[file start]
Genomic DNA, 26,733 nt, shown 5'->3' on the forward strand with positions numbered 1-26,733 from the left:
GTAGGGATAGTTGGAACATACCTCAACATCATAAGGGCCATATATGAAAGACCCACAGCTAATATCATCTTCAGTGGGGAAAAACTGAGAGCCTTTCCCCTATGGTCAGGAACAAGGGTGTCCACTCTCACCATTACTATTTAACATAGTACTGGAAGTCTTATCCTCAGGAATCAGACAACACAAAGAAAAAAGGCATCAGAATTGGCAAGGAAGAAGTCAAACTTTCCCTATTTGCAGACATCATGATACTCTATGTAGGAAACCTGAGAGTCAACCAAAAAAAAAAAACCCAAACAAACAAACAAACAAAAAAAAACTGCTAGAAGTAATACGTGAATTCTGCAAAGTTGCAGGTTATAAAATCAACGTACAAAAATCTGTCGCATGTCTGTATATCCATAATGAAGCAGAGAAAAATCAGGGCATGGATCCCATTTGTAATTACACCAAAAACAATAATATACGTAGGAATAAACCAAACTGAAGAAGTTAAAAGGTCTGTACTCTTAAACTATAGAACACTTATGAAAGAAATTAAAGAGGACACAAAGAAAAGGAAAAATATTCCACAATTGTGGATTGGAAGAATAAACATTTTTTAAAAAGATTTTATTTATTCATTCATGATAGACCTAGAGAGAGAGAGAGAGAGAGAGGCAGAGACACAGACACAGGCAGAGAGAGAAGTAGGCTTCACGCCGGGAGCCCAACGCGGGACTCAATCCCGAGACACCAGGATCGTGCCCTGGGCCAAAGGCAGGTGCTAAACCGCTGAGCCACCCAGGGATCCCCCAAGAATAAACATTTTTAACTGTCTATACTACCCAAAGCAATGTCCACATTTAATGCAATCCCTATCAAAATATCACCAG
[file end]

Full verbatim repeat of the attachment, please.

Genomic DNA, 26,733 nt, shown 5'->3' on the forward strand with positions numbered 1-26,733 from the left:
GTAGGGATAGTTGGAACATACCTCAACATCATAAGGGCCATATATGAAAGACCCACAGCTAATATCATCTTCAGTGGGGAAAAACTGAGAGCCTTTCCCCTATGGTCAGGAACAAGGGTGTCCACTCTCACCATTACTATTTAACATAGTACTGGAAGTCTTATCCTCAGGAATCAGACAACACAAAGAAAAAAGGCATCAGAATTGGCAAGGAAGAAGTCAAACTTTCCCTATTTGCAGACATCATGATACTCTATGTAGGAAACCTGAGAGTCAACCAAAAAAAAAAAACCCAAACAAACAAACAAACAAAAAAAAACTGCTAGAAGTAATACGTGAATTCTGCAAAGTTGCAGGTTATAAAATCAACGTACAAAAATCTGTCGCATGTCTGTATATCCATAATGAAGCAGAGAAAAATCAGGGCATGGATCCCATTTGTAATTACACCAAAAACAATAATATACGTAGGAATAAACCAAACTGAAGAAGTTAAAAGGTCTGTACTCTTAAACTATAGAACACTTATGAAAGAAATTAAAGAGGACACAAAGAAAAGGAAAAATATTCCACAATTGTGGATTGGAAGAATAAACATTTTTTAAAAAGATTTTATTTATTCATTCATGATAGACCTAGAGAGAGAGAGAGAGAGAGAGGCAGAGACACAGACACAGGCAGAGAGAGAAGTAGGCTTCACGCCGGGAGCCCAACGCGGGACTCAATCCCGAGACACCAGGATCGTGCCCTGGGCCAAAGGCAGGTGCTAAACCGCTGAGCCACCCAGGGATCCCCCAAGAATAAACATTTTTAACTGTCTATACTACCCAAAGCAATGTCCACATTTAATGCAATCCCTATCAAAATATCACCAG